Mid Wales

Historic Whitton primary school faces Powys costs vote

School children
Image caption Whitton primary school has been open since 1724

The future of a primary school that has been open for nearly 300 years will be decided as Powys council considers plans for its first "super school".

Whitton primary school, Presteigne, opened in 1724 but now has just 21 pupils. Powys reviews any school with fewer than 35 pupils.

The council's cabinet is also proposing to open the new super-school at Machynlleth by September 2014.

A charity has offered to pay £120,000 towards surplus places at Whitton.

The high cost of maintaining low pupil numbers is one of the reasons for the proposed closure of Whitton primary school by 31 August next year.

The school opened in a barn in the village in 1724 after Dame Anna Child, who died in 1703, bequeathed £500 to pay for a schoolmaster to teach the children of Whitton and Pilleth.

The school may be thrown a life-line because a charitable trust which has financially supported the campus since the beginning will be consulted if councillors vote to close it.

'Difficult position'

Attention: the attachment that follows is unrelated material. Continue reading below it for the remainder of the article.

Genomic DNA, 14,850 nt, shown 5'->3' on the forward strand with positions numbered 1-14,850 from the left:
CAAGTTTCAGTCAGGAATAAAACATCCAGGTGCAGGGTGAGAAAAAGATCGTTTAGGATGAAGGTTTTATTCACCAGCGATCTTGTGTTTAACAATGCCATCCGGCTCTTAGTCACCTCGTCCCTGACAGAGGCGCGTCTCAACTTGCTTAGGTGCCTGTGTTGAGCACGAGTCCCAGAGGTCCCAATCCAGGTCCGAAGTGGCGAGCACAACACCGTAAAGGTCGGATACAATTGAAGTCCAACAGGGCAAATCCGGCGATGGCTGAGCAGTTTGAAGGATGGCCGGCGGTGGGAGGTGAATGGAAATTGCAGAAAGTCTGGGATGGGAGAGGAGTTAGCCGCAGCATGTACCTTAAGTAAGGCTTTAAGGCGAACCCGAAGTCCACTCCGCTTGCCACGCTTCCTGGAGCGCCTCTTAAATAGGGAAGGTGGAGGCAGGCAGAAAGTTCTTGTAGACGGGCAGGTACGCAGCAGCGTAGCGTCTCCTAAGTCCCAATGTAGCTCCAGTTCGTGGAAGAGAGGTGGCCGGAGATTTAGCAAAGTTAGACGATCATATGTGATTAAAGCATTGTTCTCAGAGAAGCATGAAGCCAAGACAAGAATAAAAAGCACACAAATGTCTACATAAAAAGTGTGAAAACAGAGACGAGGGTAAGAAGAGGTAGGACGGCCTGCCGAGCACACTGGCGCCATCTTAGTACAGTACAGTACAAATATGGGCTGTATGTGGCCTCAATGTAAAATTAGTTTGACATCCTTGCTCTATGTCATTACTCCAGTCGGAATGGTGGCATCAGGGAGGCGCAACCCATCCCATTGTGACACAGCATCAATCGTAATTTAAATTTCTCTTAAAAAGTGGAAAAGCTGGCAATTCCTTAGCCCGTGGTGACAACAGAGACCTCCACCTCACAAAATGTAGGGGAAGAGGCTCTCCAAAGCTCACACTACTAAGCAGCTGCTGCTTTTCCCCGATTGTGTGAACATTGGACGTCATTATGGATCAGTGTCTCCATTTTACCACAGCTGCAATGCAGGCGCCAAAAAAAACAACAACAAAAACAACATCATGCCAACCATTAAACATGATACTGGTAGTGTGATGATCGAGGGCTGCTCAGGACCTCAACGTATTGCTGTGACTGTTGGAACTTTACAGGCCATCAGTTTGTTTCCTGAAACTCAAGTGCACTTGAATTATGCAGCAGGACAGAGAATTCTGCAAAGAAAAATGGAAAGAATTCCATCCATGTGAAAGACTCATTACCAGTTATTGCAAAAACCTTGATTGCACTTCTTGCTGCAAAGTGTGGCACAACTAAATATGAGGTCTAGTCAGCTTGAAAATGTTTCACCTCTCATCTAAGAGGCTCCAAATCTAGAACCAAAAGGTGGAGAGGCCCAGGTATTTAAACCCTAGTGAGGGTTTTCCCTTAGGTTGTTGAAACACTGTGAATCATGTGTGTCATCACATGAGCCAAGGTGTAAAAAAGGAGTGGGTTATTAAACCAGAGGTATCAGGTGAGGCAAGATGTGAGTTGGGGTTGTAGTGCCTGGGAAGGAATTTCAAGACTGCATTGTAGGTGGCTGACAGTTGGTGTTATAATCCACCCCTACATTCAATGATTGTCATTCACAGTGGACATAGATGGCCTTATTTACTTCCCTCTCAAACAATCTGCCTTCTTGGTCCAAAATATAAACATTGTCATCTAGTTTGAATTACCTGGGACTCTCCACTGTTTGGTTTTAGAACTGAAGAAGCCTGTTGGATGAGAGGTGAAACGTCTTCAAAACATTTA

Dame Anna Child's Endowed School Trust has already offered to pay £120,000 over the next three years to reduce the cost of funding per pupil to the county average.

Graham Skipworth, the school's chair of governors, said the school - which claims to be the oldest non-denominational aided school in England and Wales - was set to increase pupils on its register 29 by January.

He said: "I don't know why the trust's offer hasn't been taken up by the county council and we are in a very difficult position.

"Our new head teacher has increased the number of pupils by 40% in one term and we have five pupils who could not cope with a large school environment who are doing well after being placed in our school."

Mr Skipworth added that the trust's trustees would meet to discuss the school's future on Friday.

Cut costs

The Powys council cabinet meeting on Tuesday will also consider the merger of Machynlleth primary and secondary schools for pupils aged four to 18.

The town's primary and secondary schools would remain on separate sites in the town but with a single governing body.

The authority has been reviewing schools as part of a modernisation project to cut costs and tackle surplus places.

Last year it closed 10 primary schools and built four new replacements in the Maesydderwen catchment area in and around Ystradgynlais.

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